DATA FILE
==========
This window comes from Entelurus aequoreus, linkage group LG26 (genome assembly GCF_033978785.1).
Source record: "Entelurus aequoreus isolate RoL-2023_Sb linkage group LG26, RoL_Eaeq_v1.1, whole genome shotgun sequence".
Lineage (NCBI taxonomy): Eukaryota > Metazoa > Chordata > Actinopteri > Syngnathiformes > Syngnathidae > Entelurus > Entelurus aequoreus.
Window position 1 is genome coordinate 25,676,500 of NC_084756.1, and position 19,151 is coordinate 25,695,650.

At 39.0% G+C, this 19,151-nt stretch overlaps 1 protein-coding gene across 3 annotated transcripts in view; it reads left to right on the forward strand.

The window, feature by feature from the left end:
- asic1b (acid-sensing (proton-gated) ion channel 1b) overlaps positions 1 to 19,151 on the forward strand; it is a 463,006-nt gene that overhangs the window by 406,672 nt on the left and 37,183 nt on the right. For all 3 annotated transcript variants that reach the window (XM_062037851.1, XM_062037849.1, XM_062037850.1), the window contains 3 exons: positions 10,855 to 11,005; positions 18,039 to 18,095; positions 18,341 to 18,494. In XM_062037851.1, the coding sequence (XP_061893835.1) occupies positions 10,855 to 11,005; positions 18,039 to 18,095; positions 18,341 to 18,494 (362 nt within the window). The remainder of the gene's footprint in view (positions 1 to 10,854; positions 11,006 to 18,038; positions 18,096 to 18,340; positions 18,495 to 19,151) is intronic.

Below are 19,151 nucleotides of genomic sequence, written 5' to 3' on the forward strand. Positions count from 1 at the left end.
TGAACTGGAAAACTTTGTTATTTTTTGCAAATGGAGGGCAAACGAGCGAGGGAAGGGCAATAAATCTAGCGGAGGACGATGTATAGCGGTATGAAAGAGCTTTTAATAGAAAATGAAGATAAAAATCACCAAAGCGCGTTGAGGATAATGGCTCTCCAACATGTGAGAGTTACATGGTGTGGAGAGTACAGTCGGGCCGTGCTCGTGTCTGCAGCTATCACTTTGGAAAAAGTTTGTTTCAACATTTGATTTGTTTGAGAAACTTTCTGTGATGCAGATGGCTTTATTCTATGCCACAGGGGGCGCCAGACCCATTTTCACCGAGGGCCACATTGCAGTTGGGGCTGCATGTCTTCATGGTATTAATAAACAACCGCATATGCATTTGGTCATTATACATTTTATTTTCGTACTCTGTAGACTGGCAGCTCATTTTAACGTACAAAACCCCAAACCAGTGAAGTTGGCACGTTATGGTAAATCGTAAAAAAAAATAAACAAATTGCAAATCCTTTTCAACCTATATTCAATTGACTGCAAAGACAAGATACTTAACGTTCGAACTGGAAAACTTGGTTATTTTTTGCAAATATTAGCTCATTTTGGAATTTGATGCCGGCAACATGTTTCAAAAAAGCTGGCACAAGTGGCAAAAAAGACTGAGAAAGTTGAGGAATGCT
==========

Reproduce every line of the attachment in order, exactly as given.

This window comes from Entelurus aequoreus, linkage group LG26 (genome assembly GCF_033978785.1).
Source record: "Entelurus aequoreus isolate RoL-2023_Sb linkage group LG26, RoL_Eaeq_v1.1, whole genome shotgun sequence".
Lineage (NCBI taxonomy): Eukaryota > Metazoa > Chordata > Actinopteri > Syngnathiformes > Syngnathidae > Entelurus > Entelurus aequoreus.
Window position 1 is genome coordinate 25,676,500 of NC_084756.1, and position 19,151 is coordinate 25,695,650.

At 39.0% G+C, this 19,151-nt stretch overlaps 1 protein-coding gene across 3 annotated transcripts in view; it reads left to right on the forward strand.

The window, feature by feature from the left end:
- asic1b (acid-sensing (proton-gated) ion channel 1b) overlaps positions 1 to 19,151 on the forward strand; it is a 463,006-nt gene that overhangs the window by 406,672 nt on the left and 37,183 nt on the right. For all 3 annotated transcript variants that reach the window (XM_062037851.1, XM_062037849.1, XM_062037850.1), the window contains 3 exons: positions 10,855 to 11,005; positions 18,039 to 18,095; positions 18,341 to 18,494. In XM_062037851.1, the coding sequence (XP_061893835.1) occupies positions 10,855 to 11,005; positions 18,039 to 18,095; positions 18,341 to 18,494 (362 nt within the window). The remainder of the gene's footprint in view (positions 1 to 10,854; positions 11,006 to 18,038; positions 18,096 to 18,340; positions 18,495 to 19,151) is intronic.

Below are 19,151 nucleotides of genomic sequence, written 5' to 3' on the forward strand. Positions count from 1 at the left end.
TGAACTGGAAAACTTTGTTATTTTTTGCAAATGGAGGGCAAACGAGCGAGGGAAGGGCAATAAATCTAGCGGAGGACGATGTATAGCGGTATGAAAGAGCTTTTAATAGAAAATGAAGATAAAAATCACCAAAGCGCGTTGAGGATAATGGCTCTCCAACATGTGAGAGTTACATGGTGTGGAGAGTACAGTCGGGCCGTGCTCGTGTCTGCAGCTATCACTTTGGAAAAAGTTTGTTTCAACATTTGATTTGTTTGAGAAACTTTCTGTGATGCAGATGGCTTTATTCTATGCCACAGGGGGCGCCAGACCCATTTTCACCGAGGGCCACATTGCAGTTGGGGCTGCATGTCTTCATGGTATTAATAAACAACCGCATATGCATTTGGTCATTATACATTTTATTTTCGTACTCTGTAGACTGGCAGCTCATTTTAACGTACAAAACCCCAAACCAGTGAAGTTGGCACGTTATGGTAAATCGTAAAAAAAAATAAACAAATTGCAAATCCTTTTCAACCTATATTCAATTGACTGCAAAGACAAGATACTTAACGTTCGAACTGGAAAACTTGGTTATTTTTTGCAAATATTAGCTCATTTTGGAATTTGATGCCGGCAACATGTTTCAAAAAAGCTGGCACAAGTGGCAAAAAAGACTGAGAAAGTTGAGGAATGCT